US marines to follow Canadians into Haiti

Canadian troops have taken control of the Port-au-Prince airport and US President George Bush has ordered the deployment of US marines to Haiti after the hasty exit of president Jean Bertrand Aristide.

    Looters had a field day following Aristide's exit

    About 30 Canadian special forces soldiers secured the airport on Sunday and two sharpshooters positioned themselves on the top of the control tower after three Canadian aircraft arrived to evacuate Canadians, 

    RDI television said.

    "I have ordered the deployment of Marines as the leading element of an interim international force to help bring order and stability to Haiti," Bush told reporters in Washington.

    Criticised for responding slowly to defuse the revolt and for failing to mediate a viable alternative to Aristide, Washington was worried rebels would fill a power vacuum in a nation with a history of coups and political violence.

    Alexandre sworn in

    Earlier in the day, Haitian Chief Justice Boniface Alexandre was sworn in as president to replace Aristide, who resigned in the face of an armed revolt and fled the country to neighbouring Dominican Republic.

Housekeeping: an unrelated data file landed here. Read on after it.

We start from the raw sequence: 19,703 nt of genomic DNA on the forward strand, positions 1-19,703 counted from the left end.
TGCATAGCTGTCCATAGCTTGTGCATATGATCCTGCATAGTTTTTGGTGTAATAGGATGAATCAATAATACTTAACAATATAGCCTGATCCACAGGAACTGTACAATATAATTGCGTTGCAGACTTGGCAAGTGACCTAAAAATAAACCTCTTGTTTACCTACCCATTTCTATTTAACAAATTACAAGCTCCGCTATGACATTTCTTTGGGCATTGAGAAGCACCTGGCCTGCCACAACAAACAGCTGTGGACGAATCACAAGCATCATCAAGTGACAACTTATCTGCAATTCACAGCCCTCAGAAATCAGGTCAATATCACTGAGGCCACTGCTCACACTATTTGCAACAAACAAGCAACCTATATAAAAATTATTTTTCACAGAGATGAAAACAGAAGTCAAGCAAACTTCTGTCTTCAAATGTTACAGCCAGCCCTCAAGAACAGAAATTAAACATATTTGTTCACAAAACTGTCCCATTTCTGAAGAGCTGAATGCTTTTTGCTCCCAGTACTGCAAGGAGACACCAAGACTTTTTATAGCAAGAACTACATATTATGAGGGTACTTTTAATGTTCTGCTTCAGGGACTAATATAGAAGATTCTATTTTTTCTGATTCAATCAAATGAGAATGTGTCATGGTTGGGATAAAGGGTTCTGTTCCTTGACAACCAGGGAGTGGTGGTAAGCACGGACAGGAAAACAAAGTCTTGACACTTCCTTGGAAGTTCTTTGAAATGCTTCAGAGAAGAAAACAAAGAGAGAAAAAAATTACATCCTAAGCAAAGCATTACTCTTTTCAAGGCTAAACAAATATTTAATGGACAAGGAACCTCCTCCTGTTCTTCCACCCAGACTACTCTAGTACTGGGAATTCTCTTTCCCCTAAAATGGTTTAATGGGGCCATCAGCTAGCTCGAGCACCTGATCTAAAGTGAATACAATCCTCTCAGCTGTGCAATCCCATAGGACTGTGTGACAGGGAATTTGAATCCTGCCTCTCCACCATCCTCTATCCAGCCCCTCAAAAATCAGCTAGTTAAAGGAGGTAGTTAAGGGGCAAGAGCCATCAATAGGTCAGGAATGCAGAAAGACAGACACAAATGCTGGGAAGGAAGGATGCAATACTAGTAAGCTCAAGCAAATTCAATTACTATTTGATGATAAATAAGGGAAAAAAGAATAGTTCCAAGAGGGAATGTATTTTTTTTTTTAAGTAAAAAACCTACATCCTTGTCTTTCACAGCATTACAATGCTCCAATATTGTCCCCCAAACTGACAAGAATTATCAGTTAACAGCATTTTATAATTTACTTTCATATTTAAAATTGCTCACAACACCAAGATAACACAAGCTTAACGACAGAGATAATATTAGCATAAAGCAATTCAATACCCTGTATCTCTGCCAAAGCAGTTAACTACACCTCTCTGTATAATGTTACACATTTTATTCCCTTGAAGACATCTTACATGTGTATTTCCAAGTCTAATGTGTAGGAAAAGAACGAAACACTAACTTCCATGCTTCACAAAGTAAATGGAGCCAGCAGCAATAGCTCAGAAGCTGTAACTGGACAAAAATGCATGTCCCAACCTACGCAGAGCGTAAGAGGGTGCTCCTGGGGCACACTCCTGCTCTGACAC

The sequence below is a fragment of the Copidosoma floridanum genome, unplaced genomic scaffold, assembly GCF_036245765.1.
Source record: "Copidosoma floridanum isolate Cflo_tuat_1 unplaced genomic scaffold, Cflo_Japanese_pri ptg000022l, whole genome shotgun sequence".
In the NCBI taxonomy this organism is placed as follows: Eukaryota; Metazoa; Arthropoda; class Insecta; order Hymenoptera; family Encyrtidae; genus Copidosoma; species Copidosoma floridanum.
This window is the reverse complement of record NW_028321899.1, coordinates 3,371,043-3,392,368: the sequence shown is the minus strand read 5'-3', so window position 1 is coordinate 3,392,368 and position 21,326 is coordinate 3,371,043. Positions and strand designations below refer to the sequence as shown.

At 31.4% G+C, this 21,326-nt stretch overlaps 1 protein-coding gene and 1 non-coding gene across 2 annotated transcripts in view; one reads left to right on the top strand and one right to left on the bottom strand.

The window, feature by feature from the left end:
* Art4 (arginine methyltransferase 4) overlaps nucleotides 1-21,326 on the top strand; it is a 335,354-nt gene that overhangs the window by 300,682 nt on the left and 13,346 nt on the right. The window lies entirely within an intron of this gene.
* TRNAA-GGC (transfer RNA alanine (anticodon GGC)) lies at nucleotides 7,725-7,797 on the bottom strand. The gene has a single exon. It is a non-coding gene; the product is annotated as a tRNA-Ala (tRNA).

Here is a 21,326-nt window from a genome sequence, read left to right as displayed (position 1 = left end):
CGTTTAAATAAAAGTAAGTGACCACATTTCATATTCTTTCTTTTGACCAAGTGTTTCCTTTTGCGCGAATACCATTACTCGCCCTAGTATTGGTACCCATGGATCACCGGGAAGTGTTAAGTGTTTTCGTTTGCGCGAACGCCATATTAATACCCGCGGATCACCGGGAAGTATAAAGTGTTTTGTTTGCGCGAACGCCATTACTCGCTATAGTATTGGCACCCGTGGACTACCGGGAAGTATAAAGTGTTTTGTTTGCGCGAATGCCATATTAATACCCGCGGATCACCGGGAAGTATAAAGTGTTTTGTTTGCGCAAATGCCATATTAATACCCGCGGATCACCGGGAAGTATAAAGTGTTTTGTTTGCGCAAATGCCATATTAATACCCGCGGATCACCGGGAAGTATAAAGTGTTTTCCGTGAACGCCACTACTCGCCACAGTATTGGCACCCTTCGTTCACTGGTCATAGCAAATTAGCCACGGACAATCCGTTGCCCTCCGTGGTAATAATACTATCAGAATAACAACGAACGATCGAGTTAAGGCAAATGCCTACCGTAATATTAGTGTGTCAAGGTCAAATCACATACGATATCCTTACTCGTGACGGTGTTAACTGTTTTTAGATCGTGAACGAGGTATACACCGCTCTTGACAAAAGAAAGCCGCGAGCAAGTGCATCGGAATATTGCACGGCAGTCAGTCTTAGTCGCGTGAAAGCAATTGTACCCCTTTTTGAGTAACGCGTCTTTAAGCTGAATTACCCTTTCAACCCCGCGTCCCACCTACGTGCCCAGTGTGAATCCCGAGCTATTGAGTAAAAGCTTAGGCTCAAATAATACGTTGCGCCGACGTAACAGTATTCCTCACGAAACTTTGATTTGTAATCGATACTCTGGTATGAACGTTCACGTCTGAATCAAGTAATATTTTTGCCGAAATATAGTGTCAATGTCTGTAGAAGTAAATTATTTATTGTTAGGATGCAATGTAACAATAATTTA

He is now on his way to Morocco, the Haitian consul in the Dominican Republic said.

    Aristide resigned in the face of
    armed revolt

    Alexandre, an Aristide appointee, is president of Haiti's Supreme Court and is designated by Haiti's constitution to temporarily assume the presidency if the office becomes vacant.

    Morocco has said it would not grant the Haitian president asylum.

    "The kingdom of Morocco has no intention of responding favourably to an eventual demand granting political asylum to President Aristide in Morocco," said the official MAP news agency, quoting a Foreign Ministry statement.


    Meanwhile, in downtown Port-au-Prince where pro-Aristide gangs had been rampaging, Haitian police were seen detaining looters and firing shots in the air to prevent arson and assaults on passersby and journalists, the witnesses said.

    Nevertheless, the security situation in many parts of the city and its suburbs remained volatile on Sunday, as random barricades, many of them made of flaming tires, continued to be manned by surly Aristide partisans who reacted with extreme anger to news of the president's departure.

    Plumes of smoke continued to rise over sections of Port-au-Prince, although a black haze that had earlier hovered over the presidential palace - the result of a nearby house being set afire and a blazing gasoline station - had dissipated.

    SOURCE: Agencies


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